TERRE HAUTE —
Wearing a black cap and gown and gold valedictorian sash, former Major League baseball pitcher Tommy John Jr. stood before a Hulman Center crowd Sunday and delivered a commencement speech.
Valedictorian of the Gerstmeyer High School Class of 1961, he wasn’t allowed to deliver the valedictory address at his graduation because he stuttered.
Fifty-three years later, Vigo County Schools Superintendent Danny Tanoos extended an invitation to the baseball legend to return to his hometown and give that address during the Terre Haute North Vigo High School commencement program.
Prior to its delivery, John told Terre Haute media, “I’m honored to come back home and give the graduation talk I never gave in 1961. … I hope the students can stay awake long enough to listen to it.”
Just as he had promised, he kept his talk “short and sweet,” but meaningful.
In an introduction, Tanoos pointed to John’s many accomplishments in high school as a top-notch student, leader and athlete; he had been president of student council, vice president of Key Club and a member of the National Honor Society.
He also pointed to John’s successful career as a professional baseball player with the Cleveland Indians, Chicago White Sox, Los Angeles Dodgers, New York Yankees and California Angels.
As John began his address, he told students that when he sat where they sat in 1961, he couldn’t wait for the graduation program to end because he had a baseball career ahead of him.
Two weeks after graduation, he signed a professional contract. “I did not go to college and everybody was aghast that I was going to go straight to hell,” he said, prompting laughter from his audience. But he had wanted to play baseball ever since he was a child.
He told the North graduates what his dad once told him as he got on an airplane for his first assignment in Dubuque, Iowa.
His dad said:
“Tom, no matter what you do in baseball, you may play a month and get released. You may play for 10 years. … Just remember one thing — of who you are and where you come from. You’ll always be Tommy John from Terre Haute, Indiana.”
John said if he ever gets into the Baseball Hall of Fame, “and I sincerely hope I do,” he will still always remain Tommy John from Terre Haute.
He said he wants to get into the Baseball Hall of Fame “not so much for me, but it would be the biggest honor I could give my dad.”
He also told students to have a roadmap and to know where they are going in life, but to expect detours on the road to success.
John talked about the detour in his life in 1974 when he tore a ligament in his elbow. “The doctors told me I would not pitch again and I had to have this revolutionary surgery,” he recounted.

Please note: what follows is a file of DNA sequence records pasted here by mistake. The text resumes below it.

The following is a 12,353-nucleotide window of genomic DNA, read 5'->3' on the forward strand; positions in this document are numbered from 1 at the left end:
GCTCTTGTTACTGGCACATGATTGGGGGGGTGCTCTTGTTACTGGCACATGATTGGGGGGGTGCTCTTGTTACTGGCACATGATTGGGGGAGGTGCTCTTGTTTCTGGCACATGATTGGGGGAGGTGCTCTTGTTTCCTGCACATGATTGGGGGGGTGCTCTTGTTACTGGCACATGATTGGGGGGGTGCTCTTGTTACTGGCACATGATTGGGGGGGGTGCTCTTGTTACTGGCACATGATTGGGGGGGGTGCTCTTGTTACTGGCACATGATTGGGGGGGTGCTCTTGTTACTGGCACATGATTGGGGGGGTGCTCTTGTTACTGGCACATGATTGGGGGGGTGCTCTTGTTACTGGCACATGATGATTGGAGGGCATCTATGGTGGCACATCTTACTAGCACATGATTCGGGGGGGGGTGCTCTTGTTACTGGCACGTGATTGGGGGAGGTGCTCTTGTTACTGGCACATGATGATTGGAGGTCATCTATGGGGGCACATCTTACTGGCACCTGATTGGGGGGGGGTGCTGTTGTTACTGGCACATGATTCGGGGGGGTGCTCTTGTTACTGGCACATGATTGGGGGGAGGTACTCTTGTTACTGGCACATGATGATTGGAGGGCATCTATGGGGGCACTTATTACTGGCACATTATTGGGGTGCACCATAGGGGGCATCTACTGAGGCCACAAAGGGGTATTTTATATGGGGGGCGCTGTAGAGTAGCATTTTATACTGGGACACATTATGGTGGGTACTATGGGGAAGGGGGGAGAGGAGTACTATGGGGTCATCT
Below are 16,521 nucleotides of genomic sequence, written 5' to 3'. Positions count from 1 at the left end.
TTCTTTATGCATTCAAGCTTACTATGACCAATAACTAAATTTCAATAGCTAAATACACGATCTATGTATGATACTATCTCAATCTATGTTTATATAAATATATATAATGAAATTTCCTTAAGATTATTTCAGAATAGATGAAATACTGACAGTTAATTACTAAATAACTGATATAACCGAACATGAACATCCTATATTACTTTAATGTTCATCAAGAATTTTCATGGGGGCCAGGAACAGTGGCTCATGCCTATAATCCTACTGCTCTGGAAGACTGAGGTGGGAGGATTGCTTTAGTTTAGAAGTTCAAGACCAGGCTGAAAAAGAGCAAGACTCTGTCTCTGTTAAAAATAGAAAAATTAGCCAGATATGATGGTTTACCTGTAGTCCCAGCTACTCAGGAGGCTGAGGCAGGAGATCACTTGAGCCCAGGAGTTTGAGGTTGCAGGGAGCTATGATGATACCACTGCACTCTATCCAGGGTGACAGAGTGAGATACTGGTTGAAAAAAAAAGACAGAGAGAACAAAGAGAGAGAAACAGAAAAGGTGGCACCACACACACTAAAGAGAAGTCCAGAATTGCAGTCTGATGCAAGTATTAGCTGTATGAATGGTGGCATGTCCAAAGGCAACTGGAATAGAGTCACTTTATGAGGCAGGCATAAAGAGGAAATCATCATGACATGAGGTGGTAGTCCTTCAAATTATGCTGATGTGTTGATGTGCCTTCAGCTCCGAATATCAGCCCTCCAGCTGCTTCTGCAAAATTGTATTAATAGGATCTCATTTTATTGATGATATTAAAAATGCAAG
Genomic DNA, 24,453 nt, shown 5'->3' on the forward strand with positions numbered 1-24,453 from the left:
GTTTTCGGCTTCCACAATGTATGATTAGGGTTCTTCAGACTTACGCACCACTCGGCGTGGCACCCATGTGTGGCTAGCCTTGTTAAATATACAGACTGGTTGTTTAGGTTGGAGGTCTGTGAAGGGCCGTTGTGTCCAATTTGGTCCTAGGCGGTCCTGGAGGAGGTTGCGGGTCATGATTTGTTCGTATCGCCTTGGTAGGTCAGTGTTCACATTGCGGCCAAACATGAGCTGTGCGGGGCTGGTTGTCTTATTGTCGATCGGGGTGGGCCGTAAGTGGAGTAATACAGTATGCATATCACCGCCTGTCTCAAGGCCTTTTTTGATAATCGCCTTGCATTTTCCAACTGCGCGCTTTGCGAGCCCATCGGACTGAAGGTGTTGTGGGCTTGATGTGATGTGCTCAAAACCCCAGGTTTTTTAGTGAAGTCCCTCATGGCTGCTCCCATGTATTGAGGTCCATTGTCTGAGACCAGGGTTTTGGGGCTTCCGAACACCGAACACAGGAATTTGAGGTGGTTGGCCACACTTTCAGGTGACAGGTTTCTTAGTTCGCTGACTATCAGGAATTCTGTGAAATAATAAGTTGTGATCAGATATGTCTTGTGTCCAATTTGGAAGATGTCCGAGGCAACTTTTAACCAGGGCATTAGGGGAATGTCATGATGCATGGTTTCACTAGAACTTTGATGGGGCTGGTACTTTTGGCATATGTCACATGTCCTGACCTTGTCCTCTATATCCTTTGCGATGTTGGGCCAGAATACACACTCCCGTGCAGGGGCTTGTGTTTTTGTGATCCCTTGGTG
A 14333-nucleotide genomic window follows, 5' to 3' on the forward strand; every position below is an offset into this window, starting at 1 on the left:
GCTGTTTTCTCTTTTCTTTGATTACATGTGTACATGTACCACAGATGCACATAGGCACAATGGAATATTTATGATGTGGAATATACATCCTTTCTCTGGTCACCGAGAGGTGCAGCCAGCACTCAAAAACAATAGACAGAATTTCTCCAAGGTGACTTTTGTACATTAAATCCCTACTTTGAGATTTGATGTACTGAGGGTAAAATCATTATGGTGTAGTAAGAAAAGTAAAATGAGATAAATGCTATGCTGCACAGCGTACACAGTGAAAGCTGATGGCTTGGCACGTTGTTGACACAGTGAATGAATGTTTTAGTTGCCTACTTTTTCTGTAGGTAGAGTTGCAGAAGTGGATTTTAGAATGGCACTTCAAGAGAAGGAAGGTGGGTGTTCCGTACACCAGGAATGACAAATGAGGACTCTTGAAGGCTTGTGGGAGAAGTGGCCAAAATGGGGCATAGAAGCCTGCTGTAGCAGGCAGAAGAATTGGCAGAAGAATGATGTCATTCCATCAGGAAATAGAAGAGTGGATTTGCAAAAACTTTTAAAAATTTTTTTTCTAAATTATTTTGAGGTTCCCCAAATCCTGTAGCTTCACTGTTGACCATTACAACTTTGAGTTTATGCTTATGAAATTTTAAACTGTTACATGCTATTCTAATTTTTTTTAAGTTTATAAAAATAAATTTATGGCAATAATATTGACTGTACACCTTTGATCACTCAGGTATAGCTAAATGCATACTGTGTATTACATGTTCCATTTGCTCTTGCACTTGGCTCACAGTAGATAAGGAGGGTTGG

As he went through rehab, he received some advice from John Wooden, the great UCLA basketball coach. Wooden told him, “Tommy, I tell my basketball players we gain strength through adversity. … You’ve got to have adversity in your life to be a tougher, stronger person.”
Wooden also told John, “I wholeheartedly believe you will be a much better pitcher, a much better person, with what you’re going through now.”
John went how to say “how true those words are.”
He returned to his professional career and didn’t retire until 1989; he won 164 games after his surgery.
John told the North Vigo Class of 2014, “You’re going to be on this road to success, and there are going to be roadblocks. Don’t let that roadblock stop you. Find a way around it, find a way over it, and if you can’t do that, get your shovel out and dig under it and get to the other side and keep on going down the road.”
He also told them, “You can be as successful as you want to be, or you can be as lackluster as you want to be.” Success is up to each individual, and success is a habit, he said. Periodically, he told graduates, they may have to reshuffle the cards and start all over.
But no matter what happens on their road to success, he said, “Remember, you’re from Terre Haute, Indiana, and you graduated from North Vigo High School.”
When he met with reporters prior to commencement, he was asked how his parents might have reacted to his giving a valedictory speech.
“My dad’s buttons on his shirt would be popping off because his chest would be popping out,” John said. “My mom would sit there and be smiling, as she did all the time.”
Just after he met with reporters, he signed his autograph and penned a message on a baseball that read: To Zac: God Bless You. “Never give up.”
The baseball will go to Zachary Holland, a military veteran from southern Indiana who was seriously injured in 2009 in Afghanistan when a roadside bomb exploded. The explosion killed two of his best friends, broke many bones and resulted in the amputation of one of his feet; he spent two years in rehab. Holland also suffers from post traumatic stress disorder.
Holland’s father reached out to John and wanted John to write a letter to help inspire his son. Since John was coming to Terre Haute, Tanoos and John’s agent, Kim Berger, arranged for Zac to meet John in Terre Haute.
Zac was unable to come to Terre Haute, but he will receive the autographed baseball. Berger said she has made efforts to get Zac involved with the adaptive sports community. “I’m really glad we get to help in some small way, in gratitude for what he has given to us,” Berger said.
Sue Loughlin can be reached at 812-231-4235 or email@example.com.